Dr. Malone got it right when he said, “I am not preaching now. I’m telling the truth.” Malone knew that preachers love to tell stories, and sometimes their stories are not as factual as they should be. Younger preachers often buy illustration books. These books provide preachers with a ready source of catchy, provocative illustrations sure to get the attention of parishioners. Older preachers often develop a cache of illustrations that can be pulled out of their mental file cabinet and used when needed. These illustrations often come from past experiences, especially for preachers who did a lot of “sinning” before Jesus rescued them. I have heard countless preachers regale parishioners with stories about their lives as drug addicts, drunkards, Satanists, atheists, or hit men for the mob. These stories often seem larger than life. And they are, because these kind of stories are often embellished.

I recently posted a video of anti-porn crusader Dawn Hawkins telling a story about seeing a man watching child pornography on an airplane.  Several commenters said that, based on their flying experiences, Hawkins was lying. I believe they are correct. I think the same could be said for many of the stories preachers use in their sermons. Simply put, these men are liars for Jesus.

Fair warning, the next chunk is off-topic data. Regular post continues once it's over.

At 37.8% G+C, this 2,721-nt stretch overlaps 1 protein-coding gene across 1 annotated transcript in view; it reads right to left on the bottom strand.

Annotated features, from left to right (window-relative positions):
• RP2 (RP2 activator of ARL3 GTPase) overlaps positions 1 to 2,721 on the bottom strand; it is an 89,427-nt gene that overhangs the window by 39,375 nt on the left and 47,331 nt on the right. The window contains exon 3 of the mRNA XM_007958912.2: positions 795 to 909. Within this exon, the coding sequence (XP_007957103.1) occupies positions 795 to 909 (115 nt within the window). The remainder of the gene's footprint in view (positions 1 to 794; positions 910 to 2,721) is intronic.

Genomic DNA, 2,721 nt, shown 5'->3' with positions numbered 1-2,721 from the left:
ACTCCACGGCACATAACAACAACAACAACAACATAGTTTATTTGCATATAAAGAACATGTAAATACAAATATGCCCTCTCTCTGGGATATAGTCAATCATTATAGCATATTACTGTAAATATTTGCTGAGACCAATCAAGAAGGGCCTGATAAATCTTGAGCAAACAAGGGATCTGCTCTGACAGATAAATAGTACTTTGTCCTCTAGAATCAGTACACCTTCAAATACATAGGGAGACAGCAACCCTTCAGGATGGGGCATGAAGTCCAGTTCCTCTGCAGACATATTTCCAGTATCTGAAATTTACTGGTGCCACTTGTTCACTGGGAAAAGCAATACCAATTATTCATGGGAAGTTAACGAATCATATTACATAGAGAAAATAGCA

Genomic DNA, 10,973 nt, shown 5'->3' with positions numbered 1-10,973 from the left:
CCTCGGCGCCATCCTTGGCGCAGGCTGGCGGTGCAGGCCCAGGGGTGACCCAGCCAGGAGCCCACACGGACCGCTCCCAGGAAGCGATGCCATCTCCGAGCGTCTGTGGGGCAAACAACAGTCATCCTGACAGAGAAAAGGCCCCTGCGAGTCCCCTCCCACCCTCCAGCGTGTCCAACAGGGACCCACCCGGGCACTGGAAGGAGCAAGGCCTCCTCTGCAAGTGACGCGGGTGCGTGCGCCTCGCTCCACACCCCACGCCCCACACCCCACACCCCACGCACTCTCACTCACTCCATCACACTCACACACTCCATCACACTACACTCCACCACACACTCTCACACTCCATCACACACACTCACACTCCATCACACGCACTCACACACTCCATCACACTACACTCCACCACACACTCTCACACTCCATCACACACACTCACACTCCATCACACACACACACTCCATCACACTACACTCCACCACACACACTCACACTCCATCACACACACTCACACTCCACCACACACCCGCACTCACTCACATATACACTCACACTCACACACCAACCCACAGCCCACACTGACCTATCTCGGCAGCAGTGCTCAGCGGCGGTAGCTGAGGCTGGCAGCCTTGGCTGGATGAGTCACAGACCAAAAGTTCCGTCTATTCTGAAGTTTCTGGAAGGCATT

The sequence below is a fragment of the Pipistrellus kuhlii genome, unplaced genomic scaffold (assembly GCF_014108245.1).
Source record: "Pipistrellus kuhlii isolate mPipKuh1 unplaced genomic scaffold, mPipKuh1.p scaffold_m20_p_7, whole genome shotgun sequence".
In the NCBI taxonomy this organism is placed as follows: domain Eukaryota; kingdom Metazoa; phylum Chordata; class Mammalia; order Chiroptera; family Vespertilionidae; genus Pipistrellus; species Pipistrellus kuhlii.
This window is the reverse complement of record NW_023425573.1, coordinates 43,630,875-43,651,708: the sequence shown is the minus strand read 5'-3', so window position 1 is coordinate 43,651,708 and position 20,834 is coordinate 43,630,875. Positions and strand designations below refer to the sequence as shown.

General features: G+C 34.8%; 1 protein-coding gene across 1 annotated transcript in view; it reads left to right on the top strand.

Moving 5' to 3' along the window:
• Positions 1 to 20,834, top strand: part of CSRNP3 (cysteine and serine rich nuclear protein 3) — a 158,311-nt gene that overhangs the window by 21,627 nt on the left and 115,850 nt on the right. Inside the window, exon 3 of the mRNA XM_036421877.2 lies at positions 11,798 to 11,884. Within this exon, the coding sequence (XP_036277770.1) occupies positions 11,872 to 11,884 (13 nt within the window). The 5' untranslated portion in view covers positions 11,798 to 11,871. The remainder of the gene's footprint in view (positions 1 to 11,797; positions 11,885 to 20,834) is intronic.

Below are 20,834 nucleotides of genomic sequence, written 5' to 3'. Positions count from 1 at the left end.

The late Jack Hyles, former pastor of First Baptist Church in Hammond, Indiana was a masterful storyteller. I heard Hyles preach in person and on tape. His stories were mesmerizing, especially to a wide-eyed young Independent Fundamentalist Baptist preacher from Ohio. However, over time, I came to the conclusion that Hyles was a narcissistic, pathological liar.

For many years, Hyles pastored the largest church in the United States. Those raised in the IFB church movement know that for men such as Hyles, it was all about the numbers: church attendance, souls saved, baptisms, and offerings. The ministry was like a bunch of third grade boys in the restroom playing the who has a bigger penis game. Preachers who had John Holmes or Ron Jeremy-sized churches were considered men who were being mightily used by God. Young preachers and men who pastored smaller churches were expected to sit at the feet of these preachers, learning how they too could have a large church.

Hyles, due to his church’s number one place on the charts status, was viewed as a demigod by many IFB preachers. I was one such preacher. Hyles told stories about how many people he counseled, souls he had won to Jesus, and the thousands of miles he traveled to preach at Sword of the Lord conferences. Wow, what a great man of God, I thought at the time. I want to be used by God just like Brother Hyles.

I now know that Hyles’ stories were lies. He simply did not have enough hours in the week to sleep, eat, shit, have an affair,  pastor a church, win souls, and fly around the country to preach at conferences. As with all lies, Hyles’ stories had elements of truth. However, when carefully analyzed, Hyles’ sermon illustrations sound too good to be true.  Let me illustrate this with several stories found in Hyles’ book Let’s Go Soulwinning: